President of Mali, Ibrahim Boubacar Keita, announced that he is resigning and dissolving the parliament, just hours after the military troops arrested him and the top officials from his government.
The announcement came late Tuesday in a televised address.
“I want no blood to be spilled to keep me in power,” Mr. Keita stated.
Along with the President, the soldiers also detained Prime Minister Boubou Cissé. They were taken to a military camp near the capital Bamako. The coup has drawn condemnation from regional powers and France.
“If elements of the army felt compelled to intervene to bring an end to this, I have no choice but to comply,” Mr. Keita said.
Mali’s 75-year-old President Keita has faced growing public discontent since May. The discontent rose after the country’s top constitutional court overturned results from disputed parliamentary elections. This paved the way for Keita’s party to occupy a majority of the vacant seats.
Tensions have also been high with the troops expressing discontentment about their pay and a continuing conflict with the jihadists. Although Mr. Keita won a second term in elections, there has been widespread anger over his mismanagement of the economy, corruption and rise of communal violence in different areas of the country.
This has resulted in several public protests in recent months demanding the resignation of Mr. Keita.
The Malian Prime Minister Cisse has posted on Facebook, asking for the troops to not engage in arms and for the problems to be solved in dialogue.
“The government calls for reason and a patriotic sense and asks for the use of arms to be stopped. There are no problems that cannot be solved in dialogue,” Cisse wrote, in a statement that appears to have been posted before his reported detention.
The chairperson of the African Union Commission, Moussa Faki Mahamat, tweeted that he strongly condemned the arrest of Keita and Cisse and called for their release.
“I strongly condemn the arrest of President Ibrahim Boubacar Keita, the Prime Minister and other members of the Malian Government and call for their immediate release,” Mahamat tweeted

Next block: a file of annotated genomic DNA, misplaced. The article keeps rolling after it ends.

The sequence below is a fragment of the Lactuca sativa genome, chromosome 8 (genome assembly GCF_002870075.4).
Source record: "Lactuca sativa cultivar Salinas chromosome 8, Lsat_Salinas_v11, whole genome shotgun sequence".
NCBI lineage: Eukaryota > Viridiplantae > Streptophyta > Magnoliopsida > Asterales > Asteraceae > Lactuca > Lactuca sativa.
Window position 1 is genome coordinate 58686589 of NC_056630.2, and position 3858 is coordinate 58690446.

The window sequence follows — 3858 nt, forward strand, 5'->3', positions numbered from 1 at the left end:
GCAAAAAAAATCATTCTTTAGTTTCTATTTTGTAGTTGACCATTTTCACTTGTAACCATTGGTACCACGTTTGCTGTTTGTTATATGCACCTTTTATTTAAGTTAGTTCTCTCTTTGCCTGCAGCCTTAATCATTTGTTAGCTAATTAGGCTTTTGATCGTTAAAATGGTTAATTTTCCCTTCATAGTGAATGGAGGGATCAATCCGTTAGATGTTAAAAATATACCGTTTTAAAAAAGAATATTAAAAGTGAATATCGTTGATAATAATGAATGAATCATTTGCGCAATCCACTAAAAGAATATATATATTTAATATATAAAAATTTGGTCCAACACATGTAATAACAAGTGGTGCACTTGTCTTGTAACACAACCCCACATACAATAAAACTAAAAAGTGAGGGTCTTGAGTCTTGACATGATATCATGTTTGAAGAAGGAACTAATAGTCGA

Vice President of the EU Commission also tweeted: “The European Union condemns the attempted coup d’etat underway in Mali and rejects all unconstitutional change.” He added: “This can in no way be a response to the deep socio-political crisis that has hit Mali for several months.”
The Economic Community of West African States (Ecowas), a regional body, also said its 15 member states had agreed to close their borders with Mali, suspend all financial flows to the country, and eject Mali from all of Ecowas’ decision-making bodies. In recent months, Ecowas has been a key mediator between Mr Keïta’s government and opposition groups.
France, former colonial ruler of Mali, also condemned the actions of the military troops. Foreign Minister Jean Yves Le Drian urged the soldiers to return to barracks. Mali is a key base for the 5000 French troops countering Islamic insurgents across the Sahel region.
UN chief Antonio Guterres demanded “the immediate and unconditional release” of Mali’s president and members of his government.
The UN Security Council is planning on having an emergency meeting to discuss the situation in Mali on Wednesday.
But the antigovernmental protestors who took to the streets back in June demanding for the President to step down celebrated at the news of Keita’s detention.
“All the Malian people are tired — we have had enough,” one demonstrator said.
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